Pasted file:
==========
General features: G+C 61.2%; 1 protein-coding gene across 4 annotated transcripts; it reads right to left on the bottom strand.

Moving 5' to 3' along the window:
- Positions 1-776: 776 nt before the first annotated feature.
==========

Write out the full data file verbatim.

General features: G+C 61.2%; 1 protein-coding gene across 4 annotated transcripts; it reads right to left on the bottom strand.

Moving 5' to 3' along the window:
- Positions 1-776: 776 nt before the first annotated feature.